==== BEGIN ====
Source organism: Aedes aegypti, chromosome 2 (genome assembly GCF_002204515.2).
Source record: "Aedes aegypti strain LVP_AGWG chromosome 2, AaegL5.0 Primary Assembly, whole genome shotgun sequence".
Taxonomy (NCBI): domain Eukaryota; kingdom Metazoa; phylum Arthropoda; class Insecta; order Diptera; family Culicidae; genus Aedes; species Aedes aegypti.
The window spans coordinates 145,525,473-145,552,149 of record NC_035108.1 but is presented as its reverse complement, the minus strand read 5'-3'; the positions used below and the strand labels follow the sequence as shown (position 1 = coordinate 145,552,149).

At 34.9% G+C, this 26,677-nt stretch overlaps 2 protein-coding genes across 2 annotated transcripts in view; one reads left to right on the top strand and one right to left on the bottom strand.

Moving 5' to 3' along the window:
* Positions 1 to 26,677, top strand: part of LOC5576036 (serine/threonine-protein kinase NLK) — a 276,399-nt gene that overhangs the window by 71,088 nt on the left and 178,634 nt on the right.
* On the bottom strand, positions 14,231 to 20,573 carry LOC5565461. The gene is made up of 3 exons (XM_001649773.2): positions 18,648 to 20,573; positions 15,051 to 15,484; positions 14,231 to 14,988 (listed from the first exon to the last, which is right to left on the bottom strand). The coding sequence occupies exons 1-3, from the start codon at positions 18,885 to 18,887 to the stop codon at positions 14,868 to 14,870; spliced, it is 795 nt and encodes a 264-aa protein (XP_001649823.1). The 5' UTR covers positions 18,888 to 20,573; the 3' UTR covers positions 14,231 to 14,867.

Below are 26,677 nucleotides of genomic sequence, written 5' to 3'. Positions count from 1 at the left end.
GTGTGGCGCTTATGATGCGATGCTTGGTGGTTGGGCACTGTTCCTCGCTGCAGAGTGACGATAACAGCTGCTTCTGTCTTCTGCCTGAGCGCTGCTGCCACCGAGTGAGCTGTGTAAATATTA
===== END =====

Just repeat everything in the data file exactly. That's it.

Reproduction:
Source organism: Aedes aegypti, chromosome 2 (genome assembly GCF_002204515.2).
Source record: "Aedes aegypti strain LVP_AGWG chromosome 2, AaegL5.0 Primary Assembly, whole genome shotgun sequence".
Taxonomy (NCBI): domain Eukaryota; kingdom Metazoa; phylum Arthropoda; class Insecta; order Diptera; family Culicidae; genus Aedes; species Aedes aegypti.
The window spans coordinates 145,525,473-145,552,149 of record NC_035108.1 but is presented as its reverse complement, the minus strand read 5'-3'; the positions used below and the strand labels follow the sequence as shown (position 1 = coordinate 145,552,149).

At 34.9% G+C, this 26,677-nt stretch overlaps 2 protein-coding genes across 2 annotated transcripts in view; one reads left to right on the top strand and one right to left on the bottom strand.

Moving 5' to 3' along the window:
* Positions 1 to 26,677, top strand: part of LOC5576036 (serine/threonine-protein kinase NLK) — a 276,399-nt gene that overhangs the window by 71,088 nt on the left and 178,634 nt on the right.
* On the bottom strand, positions 14,231 to 20,573 carry LOC5565461. The gene is made up of 3 exons (XM_001649773.2): positions 18,648 to 20,573; positions 15,051 to 15,484; positions 14,231 to 14,988 (listed from the first exon to the last, which is right to left on the bottom strand). The coding sequence occupies exons 1-3, from the start codon at positions 18,885 to 18,887 to the stop codon at positions 14,868 to 14,870; spliced, it is 795 nt and encodes a 264-aa protein (XP_001649823.1). The 5' UTR covers positions 18,888 to 20,573; the 3' UTR covers positions 14,231 to 14,867.

Below are 26,677 nucleotides of genomic sequence, written 5' to 3'. Positions count from 1 at the left end.
GTGTGGCGCTTATGATGCGATGCTTGGTGGTTGGGCACTGTTCCTCGCTGCAGAGTGACGATAACAGCTGCTTCTGTCTTCTGCCTGAGCGCTGCTGCCACCGAGTGAGCTGTGTAAATATTA